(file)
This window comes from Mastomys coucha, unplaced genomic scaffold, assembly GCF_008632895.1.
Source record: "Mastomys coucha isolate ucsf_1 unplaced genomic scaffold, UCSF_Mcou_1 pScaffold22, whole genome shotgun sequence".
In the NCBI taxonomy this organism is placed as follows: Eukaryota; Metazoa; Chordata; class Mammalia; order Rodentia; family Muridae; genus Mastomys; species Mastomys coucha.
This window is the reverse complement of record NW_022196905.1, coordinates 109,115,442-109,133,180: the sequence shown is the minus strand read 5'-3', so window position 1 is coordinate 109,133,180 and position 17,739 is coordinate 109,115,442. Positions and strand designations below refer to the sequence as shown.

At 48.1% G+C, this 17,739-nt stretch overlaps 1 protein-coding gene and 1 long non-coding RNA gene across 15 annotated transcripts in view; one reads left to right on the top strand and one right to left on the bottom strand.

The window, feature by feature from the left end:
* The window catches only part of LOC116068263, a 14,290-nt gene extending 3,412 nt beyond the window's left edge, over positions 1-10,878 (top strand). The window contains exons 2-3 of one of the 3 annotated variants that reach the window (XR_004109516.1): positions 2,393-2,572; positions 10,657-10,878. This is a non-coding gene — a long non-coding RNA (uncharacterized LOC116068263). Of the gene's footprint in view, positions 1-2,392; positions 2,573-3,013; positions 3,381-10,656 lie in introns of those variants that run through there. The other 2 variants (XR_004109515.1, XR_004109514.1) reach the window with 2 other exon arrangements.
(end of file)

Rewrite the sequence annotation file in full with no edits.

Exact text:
This window comes from Mastomys coucha, unplaced genomic scaffold, assembly GCF_008632895.1.
Source record: "Mastomys coucha isolate ucsf_1 unplaced genomic scaffold, UCSF_Mcou_1 pScaffold22, whole genome shotgun sequence".
In the NCBI taxonomy this organism is placed as follows: Eukaryota; Metazoa; Chordata; class Mammalia; order Rodentia; family Muridae; genus Mastomys; species Mastomys coucha.
This window is the reverse complement of record NW_022196905.1, coordinates 109,115,442-109,133,180: the sequence shown is the minus strand read 5'-3', so window position 1 is coordinate 109,133,180 and position 17,739 is coordinate 109,115,442. Positions and strand designations below refer to the sequence as shown.

At 48.1% G+C, this 17,739-nt stretch overlaps 1 protein-coding gene and 1 long non-coding RNA gene across 15 annotated transcripts in view; one reads left to right on the top strand and one right to left on the bottom strand.

The window, feature by feature from the left end:
* The window catches only part of LOC116068263, a 14,290-nt gene extending 3,412 nt beyond the window's left edge, over positions 1-10,878 (top strand). The window contains exons 2-3 of one of the 3 annotated variants that reach the window (XR_004109516.1): positions 2,393-2,572; positions 10,657-10,878. This is a non-coding gene — a long non-coding RNA (uncharacterized LOC116068263). Of the gene's footprint in view, positions 1-2,392; positions 2,573-3,013; positions 3,381-10,656 lie in introns of those variants that run through there. The other 2 variants (XR_004109515.1, XR_004109514.1) reach the window with 2 other exon arrangements.